Initiating and finishing a manual operation works a bit strange. First
of all the Maximum Manual Operation Time is controlled by a setting
(--id 4) and defaults to 0 (infinite). And instead of waiting for the
timer to expire (which you have to do when its set to 0) you can finish
a manual operation by passing "--no-check".
Note: For some reason no response is given when a manual operation is
written to. That's why execute_action() returns succesfully (with None)
when its executing the "setmanual" action and the response queue size is 0.
A loop around getsetting based on the settings available in the
database to retrieve all settings from the WPU.
> ./itho-wpu.py --action getsettings
> 0. Niet Gebruikt: 0 (min: 0, max: 65535, step: 1)
> 1. Hardware Configuratie: 70 (min: 0, max: 65535, step: 1)
> 2. Jaar Inbedrijfstelling: 2010 (min: 2004, max: 2099, step: 1)
By default direnv outputs this while executing:
direnv: loading ~/python-itho-wpu/.envrc
In a cronjob this results in emails, or when no MTA is configured:
CRON: (CRON) info (No MTA installed, discarding output)
Instead of hardcoding the datalog structure for listversion 11 (my WPU
version), get the datalog structure from the database and match that
against the result from the getdatatype call.
This way all WPU versions that are in the database are automatically
The SQLite database (a subset of the Itho database) can be used to
dynamically interact with an Itho WPU based on the WPU version.
> usage: convert-itho-db.py [-h] --itho-db [ITHO_DB] [--sqlite-db [SQLITE_DB]]
> Convert Itho Servicetool database to SQLite
> optional arguments:
> -h, --help show this help message and exit
> --itho-db [ITHO_DB] Itho Database file (default: None)
> --sqlite-db [SQLITE_DB]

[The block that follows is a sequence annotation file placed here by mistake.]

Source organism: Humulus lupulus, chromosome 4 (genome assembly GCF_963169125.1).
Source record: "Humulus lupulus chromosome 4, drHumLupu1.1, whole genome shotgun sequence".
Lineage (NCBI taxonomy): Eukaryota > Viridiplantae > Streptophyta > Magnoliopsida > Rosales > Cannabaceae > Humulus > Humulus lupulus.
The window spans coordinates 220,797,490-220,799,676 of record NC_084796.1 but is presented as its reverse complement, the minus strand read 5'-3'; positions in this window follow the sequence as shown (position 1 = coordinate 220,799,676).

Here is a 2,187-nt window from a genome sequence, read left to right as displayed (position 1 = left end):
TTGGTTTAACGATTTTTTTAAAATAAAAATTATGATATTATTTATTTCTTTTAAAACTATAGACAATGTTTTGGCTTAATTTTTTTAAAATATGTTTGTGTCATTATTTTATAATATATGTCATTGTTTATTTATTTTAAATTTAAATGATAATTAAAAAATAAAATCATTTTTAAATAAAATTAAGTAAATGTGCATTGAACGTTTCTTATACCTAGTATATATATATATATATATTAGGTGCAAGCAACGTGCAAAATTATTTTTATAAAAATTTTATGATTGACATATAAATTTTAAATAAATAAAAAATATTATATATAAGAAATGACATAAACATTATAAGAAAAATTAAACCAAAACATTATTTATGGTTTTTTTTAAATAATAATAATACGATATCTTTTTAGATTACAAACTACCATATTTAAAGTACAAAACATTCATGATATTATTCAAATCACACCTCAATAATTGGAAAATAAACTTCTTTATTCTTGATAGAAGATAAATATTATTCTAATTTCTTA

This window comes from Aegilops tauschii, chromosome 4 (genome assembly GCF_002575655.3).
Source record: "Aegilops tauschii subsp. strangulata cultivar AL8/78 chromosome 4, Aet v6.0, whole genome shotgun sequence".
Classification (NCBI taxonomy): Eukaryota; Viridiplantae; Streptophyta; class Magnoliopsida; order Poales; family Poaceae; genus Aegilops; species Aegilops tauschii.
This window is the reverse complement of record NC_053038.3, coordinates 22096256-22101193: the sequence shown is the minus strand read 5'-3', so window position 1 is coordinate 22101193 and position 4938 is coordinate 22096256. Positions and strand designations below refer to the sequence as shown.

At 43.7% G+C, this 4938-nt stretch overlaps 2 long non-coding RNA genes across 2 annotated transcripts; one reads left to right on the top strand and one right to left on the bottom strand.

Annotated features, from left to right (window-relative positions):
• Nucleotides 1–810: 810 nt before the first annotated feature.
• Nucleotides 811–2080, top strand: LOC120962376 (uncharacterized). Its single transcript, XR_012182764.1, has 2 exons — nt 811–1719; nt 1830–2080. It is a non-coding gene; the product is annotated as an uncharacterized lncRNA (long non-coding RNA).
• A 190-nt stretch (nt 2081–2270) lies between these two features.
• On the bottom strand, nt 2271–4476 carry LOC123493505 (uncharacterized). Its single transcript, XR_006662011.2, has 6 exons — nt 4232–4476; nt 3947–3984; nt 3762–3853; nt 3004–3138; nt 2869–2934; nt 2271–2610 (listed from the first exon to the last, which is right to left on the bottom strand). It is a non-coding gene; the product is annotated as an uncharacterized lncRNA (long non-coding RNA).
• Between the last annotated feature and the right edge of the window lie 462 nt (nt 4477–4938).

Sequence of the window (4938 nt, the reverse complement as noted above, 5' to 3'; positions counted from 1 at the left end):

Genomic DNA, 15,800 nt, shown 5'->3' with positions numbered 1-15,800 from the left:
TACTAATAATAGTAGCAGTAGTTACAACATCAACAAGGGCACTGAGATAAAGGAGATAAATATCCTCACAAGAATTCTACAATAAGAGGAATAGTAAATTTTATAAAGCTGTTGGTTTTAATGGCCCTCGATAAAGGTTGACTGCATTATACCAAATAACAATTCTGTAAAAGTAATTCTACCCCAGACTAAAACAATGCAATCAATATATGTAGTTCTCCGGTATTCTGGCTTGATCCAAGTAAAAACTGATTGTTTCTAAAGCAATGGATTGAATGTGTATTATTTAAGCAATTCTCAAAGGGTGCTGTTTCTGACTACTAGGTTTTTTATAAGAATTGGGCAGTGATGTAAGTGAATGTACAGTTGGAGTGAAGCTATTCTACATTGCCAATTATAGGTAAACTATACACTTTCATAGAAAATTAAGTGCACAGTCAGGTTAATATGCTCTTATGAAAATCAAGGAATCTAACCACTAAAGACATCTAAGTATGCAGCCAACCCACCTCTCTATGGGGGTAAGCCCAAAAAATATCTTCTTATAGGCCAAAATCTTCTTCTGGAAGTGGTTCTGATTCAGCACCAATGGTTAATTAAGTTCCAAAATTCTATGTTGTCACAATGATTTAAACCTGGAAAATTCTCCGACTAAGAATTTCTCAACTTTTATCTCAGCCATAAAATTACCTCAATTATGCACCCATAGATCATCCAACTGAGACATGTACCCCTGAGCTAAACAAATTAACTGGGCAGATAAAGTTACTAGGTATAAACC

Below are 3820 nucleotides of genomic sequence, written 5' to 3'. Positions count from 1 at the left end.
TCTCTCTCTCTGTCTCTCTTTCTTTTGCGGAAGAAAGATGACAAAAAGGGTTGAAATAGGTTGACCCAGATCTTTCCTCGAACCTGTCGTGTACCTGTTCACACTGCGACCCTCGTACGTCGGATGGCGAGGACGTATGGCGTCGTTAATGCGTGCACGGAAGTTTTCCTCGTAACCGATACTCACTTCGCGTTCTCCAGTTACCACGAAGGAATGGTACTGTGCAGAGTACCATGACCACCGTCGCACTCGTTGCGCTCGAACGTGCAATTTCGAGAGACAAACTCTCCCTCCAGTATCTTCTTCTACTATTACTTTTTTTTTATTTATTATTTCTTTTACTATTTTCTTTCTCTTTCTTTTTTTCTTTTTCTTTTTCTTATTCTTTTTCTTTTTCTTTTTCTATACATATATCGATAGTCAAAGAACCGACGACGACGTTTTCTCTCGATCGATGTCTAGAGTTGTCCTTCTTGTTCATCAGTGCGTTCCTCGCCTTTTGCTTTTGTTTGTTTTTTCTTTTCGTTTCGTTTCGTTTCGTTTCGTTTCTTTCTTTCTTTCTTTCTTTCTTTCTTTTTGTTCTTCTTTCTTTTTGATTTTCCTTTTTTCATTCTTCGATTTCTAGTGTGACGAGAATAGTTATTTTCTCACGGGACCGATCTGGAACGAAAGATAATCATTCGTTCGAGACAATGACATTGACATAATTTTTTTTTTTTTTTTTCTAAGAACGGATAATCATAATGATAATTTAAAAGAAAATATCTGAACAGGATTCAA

> Itho Database file (default: heatpump.sqlite)
> --force Force overwrite SQLite database (default: False)
Action "getdatatype" returns a list of bytes representing the datatype
for each field in action "getdatalog". This is a subset of these
* 0x0: integer (1 byte)
* 0xc: integer (1 byte)
* 0x10: unsigned integer (2 bytes)
* 0x92: 2 decimal signed float (2 bytes)
Messages have 6 header bytes, data bytes and 1 checksum byte.
The 6 header bytes are:
1: i2c destination address (0x82)
2: i2c reply address (0x80)
3,4: message class
5: message type (0x04 = request)
6: data length (0x00 in case of a request)
Remove the slave thread, set_callback already spawns a thread.
I2CSlave.callback() now puts the result (if valid) in a queue. This item
can be picked up by I2CMaster for further processing.
I2CMaster will wait 0.21s for a result in the queue. 0.21s, because I
always see a response in < 0.2s. If there is no result, it will send the
request again (max 20 retries). This is because I don't get reliable
responses (via pigpiod?). In an earlier commit I mentioned to configure
pigpiod with -s 2 (sample rate 2 microseconds). This doesn't seem to be
true. For example -s 10 gives the same reliability (and less CPU usage
--master-only allows to only run the I2C master functionality.
--slave-only allows to only run the I2C slave functionality.
The I2C slave functionality via the "set_callback" mechanism (--type
callback) just executes the pigpio "event_callback()" function and waits
for 2 seconds for a response. The amount of seconds can now be
configured via --slave-timeout.
Argument "--type [callback,wait]" is added to be able to switch between
"wait_for_event()" (previous functionality) and "event_callback()" in
the I2C slave functionality.
In a thread set_callback() executes event_callback() and just (very
dirty) sleeps 2 seconds to get a response or else cancels the event and
To get the most reliable output pigpiod is started with -s 2 (sample
rate 2 microseconds). Still most of the time too few bytes are received
on the "getdatalog" action (153 bytes expected).